When life dwindles to its irrevocable conclusion, recollections are illuminated, even unto the grave. Such is the narrative of Paradise Field: A Novel In Stories, recounting the last years of a WWII bomber pilot and his drift into infirmity. The title comes from a remote airfield in the Southwest, and while the father recalls his flying days, his daughter—who nurses the old man—reflects as well—a narrative that will be both solace and provocation to anyone who has been left to stand graveside and confront eternity.
Correction of Drift explores the lives behind the headlines of the Lindbergh baby kidnap case, and examines the endurance—and demise—of those consumed by catastrophe and besieged by grief. All are bound by the violence, turmoil, and mystery of the child’s disappearance as it becomes evident that each life has been irrevocably changed. Patterns of bereavement and loss illuminate these stories: despair at the death of a child; the retreat into seclusion; the comfort and the desolation of a marriage. But the heart of this novel is the far-reaching nature of tragedy, and the ways the characters go on to live—or end—their lives.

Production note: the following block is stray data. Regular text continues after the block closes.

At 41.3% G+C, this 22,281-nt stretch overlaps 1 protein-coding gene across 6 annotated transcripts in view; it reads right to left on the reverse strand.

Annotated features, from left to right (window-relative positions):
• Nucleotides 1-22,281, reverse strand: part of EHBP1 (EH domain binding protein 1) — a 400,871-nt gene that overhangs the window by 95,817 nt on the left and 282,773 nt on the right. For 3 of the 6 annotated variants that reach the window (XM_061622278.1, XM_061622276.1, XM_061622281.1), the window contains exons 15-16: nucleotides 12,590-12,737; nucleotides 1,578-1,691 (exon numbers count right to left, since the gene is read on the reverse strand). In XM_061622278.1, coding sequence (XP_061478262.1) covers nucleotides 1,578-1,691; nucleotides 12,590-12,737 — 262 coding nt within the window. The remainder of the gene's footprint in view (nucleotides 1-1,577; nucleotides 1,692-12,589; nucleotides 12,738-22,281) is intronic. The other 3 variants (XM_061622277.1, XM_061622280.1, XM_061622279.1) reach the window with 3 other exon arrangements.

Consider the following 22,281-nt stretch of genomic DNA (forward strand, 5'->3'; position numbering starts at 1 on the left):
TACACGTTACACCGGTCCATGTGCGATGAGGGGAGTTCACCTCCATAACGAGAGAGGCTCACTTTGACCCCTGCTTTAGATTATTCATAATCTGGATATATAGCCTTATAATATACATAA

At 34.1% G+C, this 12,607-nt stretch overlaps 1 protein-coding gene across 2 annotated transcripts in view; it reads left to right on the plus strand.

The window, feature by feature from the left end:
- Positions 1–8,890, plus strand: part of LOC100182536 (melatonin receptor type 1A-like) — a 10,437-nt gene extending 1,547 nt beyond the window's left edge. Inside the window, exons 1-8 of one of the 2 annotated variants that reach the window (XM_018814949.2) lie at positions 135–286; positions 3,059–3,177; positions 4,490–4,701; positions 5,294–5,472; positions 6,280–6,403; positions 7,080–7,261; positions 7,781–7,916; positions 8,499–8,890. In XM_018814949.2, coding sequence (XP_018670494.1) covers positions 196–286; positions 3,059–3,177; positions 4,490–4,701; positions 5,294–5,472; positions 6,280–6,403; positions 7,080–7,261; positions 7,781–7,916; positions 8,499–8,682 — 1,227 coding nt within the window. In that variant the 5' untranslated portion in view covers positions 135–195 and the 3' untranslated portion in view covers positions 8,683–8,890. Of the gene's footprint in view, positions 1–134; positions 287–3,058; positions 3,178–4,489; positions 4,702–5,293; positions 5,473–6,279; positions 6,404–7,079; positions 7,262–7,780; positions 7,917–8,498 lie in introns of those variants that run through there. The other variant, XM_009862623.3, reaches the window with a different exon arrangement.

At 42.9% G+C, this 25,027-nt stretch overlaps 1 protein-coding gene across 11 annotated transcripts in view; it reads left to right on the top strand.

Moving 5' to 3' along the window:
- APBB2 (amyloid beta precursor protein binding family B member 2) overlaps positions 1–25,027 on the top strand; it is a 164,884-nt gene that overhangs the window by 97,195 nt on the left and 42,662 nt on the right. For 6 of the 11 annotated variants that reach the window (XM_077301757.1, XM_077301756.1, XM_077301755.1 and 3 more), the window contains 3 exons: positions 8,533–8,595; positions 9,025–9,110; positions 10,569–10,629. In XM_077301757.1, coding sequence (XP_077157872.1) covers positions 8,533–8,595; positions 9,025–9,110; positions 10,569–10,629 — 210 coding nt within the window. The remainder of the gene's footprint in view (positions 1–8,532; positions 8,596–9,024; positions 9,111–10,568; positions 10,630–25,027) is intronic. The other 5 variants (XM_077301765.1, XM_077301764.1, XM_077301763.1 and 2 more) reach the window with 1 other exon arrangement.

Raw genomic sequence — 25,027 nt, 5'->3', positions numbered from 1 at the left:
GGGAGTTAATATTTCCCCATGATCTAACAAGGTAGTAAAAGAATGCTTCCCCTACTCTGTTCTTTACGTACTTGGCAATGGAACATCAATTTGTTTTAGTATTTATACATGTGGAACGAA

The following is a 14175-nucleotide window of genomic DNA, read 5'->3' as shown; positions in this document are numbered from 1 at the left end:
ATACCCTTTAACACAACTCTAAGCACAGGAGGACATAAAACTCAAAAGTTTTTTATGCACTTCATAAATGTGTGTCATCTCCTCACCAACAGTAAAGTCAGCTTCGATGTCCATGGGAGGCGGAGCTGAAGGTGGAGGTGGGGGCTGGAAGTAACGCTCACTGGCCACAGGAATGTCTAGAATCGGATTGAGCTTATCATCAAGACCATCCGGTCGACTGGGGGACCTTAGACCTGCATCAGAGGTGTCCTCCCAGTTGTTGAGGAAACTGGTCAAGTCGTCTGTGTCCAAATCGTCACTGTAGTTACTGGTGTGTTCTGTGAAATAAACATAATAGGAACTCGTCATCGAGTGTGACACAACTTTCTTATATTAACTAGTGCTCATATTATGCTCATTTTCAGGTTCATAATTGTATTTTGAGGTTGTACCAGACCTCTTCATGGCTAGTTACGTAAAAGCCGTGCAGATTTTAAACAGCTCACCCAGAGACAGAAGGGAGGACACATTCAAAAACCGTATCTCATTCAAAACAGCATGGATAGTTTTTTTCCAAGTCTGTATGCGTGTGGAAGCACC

The stories herein transport us through realms as varied as the language that tells these tales. "We are too much in the open here," says the narrator of “Hovenweep” visiting the Canyonlands and finding her life laid bare against a landscape of desolation. In “Tendrils, As It Were", the ribbons that bind a wedding bouquet unravel as surely as the marriage does. “Arroyo” takes the reader on a road trip through the desert and into a relationship that is “past the point of pulling over, turning back.” In “Solstice,” a coalminer’s wife busies herself with ordinary chores rendered luminous while she awaits her husband’s return from the “everlasting winters of the pit". The explorers of “Overland” search for the source of a river in terrain as tangled as their motives, while the purpose of the expedition disintegrates. The off-kilter bishop of “In the Matter of the Prioress” accuses a nun of unearthly seductions, but cannot help divulge his private passions. In “A Tendency to Be Gone,” a recluse portrays isolation in the language of enchantments, and reveals the talismans that keep her secrets safe. “Seraphim” delivers us to a mediaeval convent as plague sweeps the Continent, and its inhabitants face the devastation to come. With sentences that are plain and precise, or lush and illuminating, this collection is a guide through the literary habitations of uncertainty and the topographies obsession and redemption.